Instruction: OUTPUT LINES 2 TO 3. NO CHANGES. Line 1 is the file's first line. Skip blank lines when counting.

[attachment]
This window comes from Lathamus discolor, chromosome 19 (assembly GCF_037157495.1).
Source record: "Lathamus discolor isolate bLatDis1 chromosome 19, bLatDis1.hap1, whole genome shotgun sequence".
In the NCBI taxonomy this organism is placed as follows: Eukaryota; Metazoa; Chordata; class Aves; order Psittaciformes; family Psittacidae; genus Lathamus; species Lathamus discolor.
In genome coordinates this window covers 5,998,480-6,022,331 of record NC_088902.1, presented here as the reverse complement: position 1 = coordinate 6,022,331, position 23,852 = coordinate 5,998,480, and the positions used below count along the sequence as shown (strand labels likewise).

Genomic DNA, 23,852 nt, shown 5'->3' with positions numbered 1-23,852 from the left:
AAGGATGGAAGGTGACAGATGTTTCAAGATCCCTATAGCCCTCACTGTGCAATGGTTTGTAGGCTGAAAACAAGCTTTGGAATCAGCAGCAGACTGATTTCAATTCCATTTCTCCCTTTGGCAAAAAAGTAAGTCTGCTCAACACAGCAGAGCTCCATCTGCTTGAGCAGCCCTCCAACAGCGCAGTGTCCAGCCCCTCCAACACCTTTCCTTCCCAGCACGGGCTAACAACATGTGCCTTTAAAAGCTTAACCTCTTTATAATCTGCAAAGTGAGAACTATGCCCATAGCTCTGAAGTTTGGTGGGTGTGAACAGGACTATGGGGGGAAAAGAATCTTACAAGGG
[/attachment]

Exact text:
Source record: "Lathamus discolor isolate bLatDis1 chromosome 19, bLatDis1.hap1, whole genome shotgun sequence".
In the NCBI taxonomy this organism is placed as follows: Eukaryota; Metazoa; Chordata; class Aves; order Psittaciformes; family Psittacidae; genus Lathamus; species Lathamus discolor.